21 Savage, on Good Morning America
Screenshot: ABC News (YouTube)

For the first time since being released from U.S. Immigration and Customs Enforcement (ICE) on $100,000 bond, 21 Savage is speaking his piece. After countless statements on his behalf, he is breaking it all down in his own words.

He appeared on Good Morning America Friday, speaking to Linsey Davis about the arrest and his fears of deportation.

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The young rapper, born She’yaa Bin Abraham-Joseph, recounted the arrest as it happened, noting he only saw “blue lights and guns” while driving before he heard ICE agents yell, “We got Savage!” He was then thrown in the back of a car.

“It was definitely targeted,” he stated.

21 Savage on Good Morning America / YouTube

You may recall that days before the arrest, 21 Savage performed on The Tonight Show Starring Jimmy Fallon. One of his lyrics was, “Been through some things, but I couldn’t imagine my kids stuck at the border.”

When directly asked if that performance sparked the arrest, 21 Savage deferred to his legal team, who believe such is the case. Alex Spiro, the lawyer lent to 21 Savage by Jay-Z, also spoke with ABC News in connection with the rapper’s much-anticipated interview.

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“Part of the reason is because he’s both a celebrity and they can use this as a way to send a message and also, perhaps, because of his music,” said Spiro on Friday.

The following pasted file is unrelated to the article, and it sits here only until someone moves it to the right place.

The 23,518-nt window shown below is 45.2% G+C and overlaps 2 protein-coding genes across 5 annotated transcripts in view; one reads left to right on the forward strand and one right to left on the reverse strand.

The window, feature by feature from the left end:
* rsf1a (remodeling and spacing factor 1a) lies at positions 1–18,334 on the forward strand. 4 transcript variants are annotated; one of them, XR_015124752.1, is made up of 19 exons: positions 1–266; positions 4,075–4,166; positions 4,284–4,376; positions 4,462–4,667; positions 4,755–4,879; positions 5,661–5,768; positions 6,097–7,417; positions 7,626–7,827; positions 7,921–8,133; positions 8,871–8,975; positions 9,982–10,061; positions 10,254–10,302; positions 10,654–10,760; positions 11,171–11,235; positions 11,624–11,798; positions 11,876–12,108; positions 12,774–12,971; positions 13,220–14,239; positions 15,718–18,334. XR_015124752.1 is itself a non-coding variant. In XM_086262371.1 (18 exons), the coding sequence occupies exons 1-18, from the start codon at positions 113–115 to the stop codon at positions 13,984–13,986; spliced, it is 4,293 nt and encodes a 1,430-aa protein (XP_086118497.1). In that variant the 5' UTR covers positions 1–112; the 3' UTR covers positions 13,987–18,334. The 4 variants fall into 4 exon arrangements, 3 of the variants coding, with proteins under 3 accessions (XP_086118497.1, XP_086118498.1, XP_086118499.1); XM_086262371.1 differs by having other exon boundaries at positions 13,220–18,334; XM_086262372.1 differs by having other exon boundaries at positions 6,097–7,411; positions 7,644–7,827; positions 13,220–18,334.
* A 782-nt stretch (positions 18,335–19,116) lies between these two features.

Another one of 21 Savage’s attorneys, Dina LaPolt, pointed out the sketchy timing, noting government officials would’ve already known his citizen status when he applied for a U-Visa, his application currently pending.

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“The Trump administration, their policies on immigration have been pretty debilitating. And I think that, you know, they look for ways to make examples of people,” she noted.

“I didn’t know what a visa was,” 21 Savage said, noting he knew he wasn’t born here in America, but pointed out, “This is all I know.”

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As Davis pointed out, 21 Savage was released on $100,000 bond.

“We don’t make bond decisions,” ICE spokesperson Bryan Cox told ABC during a phone interview on Thursday. “All I can say is, ICE is a law enforcement agency and ICE respects the decisions of the [immigration] courts.”

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As of now, 21 Savage has one priority: to become a U.S. citizen.